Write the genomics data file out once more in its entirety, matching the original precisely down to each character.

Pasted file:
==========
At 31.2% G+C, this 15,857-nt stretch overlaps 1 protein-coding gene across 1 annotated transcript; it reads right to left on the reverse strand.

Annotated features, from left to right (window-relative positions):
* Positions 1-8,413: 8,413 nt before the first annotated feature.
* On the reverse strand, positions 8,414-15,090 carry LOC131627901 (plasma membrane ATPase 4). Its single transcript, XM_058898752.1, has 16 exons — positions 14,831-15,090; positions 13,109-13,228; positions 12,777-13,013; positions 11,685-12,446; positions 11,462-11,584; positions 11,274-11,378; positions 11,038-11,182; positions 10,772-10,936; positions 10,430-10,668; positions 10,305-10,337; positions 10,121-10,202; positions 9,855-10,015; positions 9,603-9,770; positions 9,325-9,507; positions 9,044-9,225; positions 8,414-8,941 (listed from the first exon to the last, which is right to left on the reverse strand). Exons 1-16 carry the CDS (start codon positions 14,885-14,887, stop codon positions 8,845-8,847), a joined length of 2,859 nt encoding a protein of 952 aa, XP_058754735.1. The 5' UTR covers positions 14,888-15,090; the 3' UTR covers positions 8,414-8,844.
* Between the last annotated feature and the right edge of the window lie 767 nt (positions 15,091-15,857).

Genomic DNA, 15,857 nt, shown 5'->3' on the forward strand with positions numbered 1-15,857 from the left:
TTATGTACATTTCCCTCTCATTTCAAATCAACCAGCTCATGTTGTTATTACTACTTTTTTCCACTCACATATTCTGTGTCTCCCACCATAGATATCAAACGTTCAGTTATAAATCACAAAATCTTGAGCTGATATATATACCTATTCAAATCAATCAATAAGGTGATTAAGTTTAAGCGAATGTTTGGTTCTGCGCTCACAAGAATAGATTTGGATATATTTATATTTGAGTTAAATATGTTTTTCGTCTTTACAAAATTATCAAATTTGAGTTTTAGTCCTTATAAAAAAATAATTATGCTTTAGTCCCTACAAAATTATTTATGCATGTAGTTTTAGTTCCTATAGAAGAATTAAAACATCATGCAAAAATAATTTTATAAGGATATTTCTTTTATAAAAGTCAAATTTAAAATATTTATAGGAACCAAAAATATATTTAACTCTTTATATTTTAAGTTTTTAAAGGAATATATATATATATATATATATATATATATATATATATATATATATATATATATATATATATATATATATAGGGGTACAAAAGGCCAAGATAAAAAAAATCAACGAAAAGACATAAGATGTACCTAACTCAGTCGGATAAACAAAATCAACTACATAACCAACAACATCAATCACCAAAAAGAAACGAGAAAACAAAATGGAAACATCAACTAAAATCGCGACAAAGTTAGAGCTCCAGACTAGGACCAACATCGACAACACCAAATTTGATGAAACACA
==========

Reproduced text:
At 31.2% G+C, this 15,857-nt stretch overlaps 1 protein-coding gene across 1 annotated transcript; it reads right to left on the reverse strand.

Annotated features, from left to right (window-relative positions):
* Positions 1-8,413: 8,413 nt before the first annotated feature.
* On the reverse strand, positions 8,414-15,090 carry LOC131627901 (plasma membrane ATPase 4). Its single transcript, XM_058898752.1, has 16 exons — positions 14,831-15,090; positions 13,109-13,228; positions 12,777-13,013; positions 11,685-12,446; positions 11,462-11,584; positions 11,274-11,378; positions 11,038-11,182; positions 10,772-10,936; positions 10,430-10,668; positions 10,305-10,337; positions 10,121-10,202; positions 9,855-10,015; positions 9,603-9,770; positions 9,325-9,507; positions 9,044-9,225; positions 8,414-8,941 (listed from the first exon to the last, which is right to left on the reverse strand). Exons 1-16 carry the CDS (start codon positions 14,885-14,887, stop codon positions 8,845-8,847), a joined length of 2,859 nt encoding a protein of 952 aa, XP_058754735.1. The 5' UTR covers positions 14,888-15,090; the 3' UTR covers positions 8,414-8,844.
* Between the last annotated feature and the right edge of the window lie 767 nt (positions 15,091-15,857).

Genomic DNA, 15,857 nt, shown 5'->3' on the forward strand with positions numbered 1-15,857 from the left:
TTATGTACATTTCCCTCTCATTTCAAATCAACCAGCTCATGTTGTTATTACTACTTTTTTCCACTCACATATTCTGTGTCTCCCACCATAGATATCAAACGTTCAGTTATAAATCACAAAATCTTGAGCTGATATATATACCTATTCAAATCAATCAATAAGGTGATTAAGTTTAAGCGAATGTTTGGTTCTGCGCTCACAAGAATAGATTTGGATATATTTATATTTGAGTTAAATATGTTTTTCGTCTTTACAAAATTATCAAATTTGAGTTTTAGTCCTTATAAAAAAATAATTATGCTTTAGTCCCTACAAAATTATTTATGCATGTAGTTTTAGTTCCTATAGAAGAATTAAAACATCATGCAAAAATAATTTTATAAGGATATTTCTTTTATAAAAGTCAAATTTAAAATATTTATAGGAACCAAAAATATATTTAACTCTTTATATTTTAAGTTTTTAAAGGAATATATATATATATATATATATATATATATATATATATATATATATATATATATATATATATATATATATAGGGGTACAAAAGGCCAAGATAAAAAAAATCAACGAAAAGACATAAGATGTACCTAACTCAGTCGGATAAACAAAATCAACTACATAACCAACAACATCAATCACCAAAAAGAAACGAGAAAACAAAATGGAAACATCAACTAAAATCGCGACAAAGTTAGAGCTCCAGACTAGGACCAACATCGACAACACCAAATTTGATGAAACACA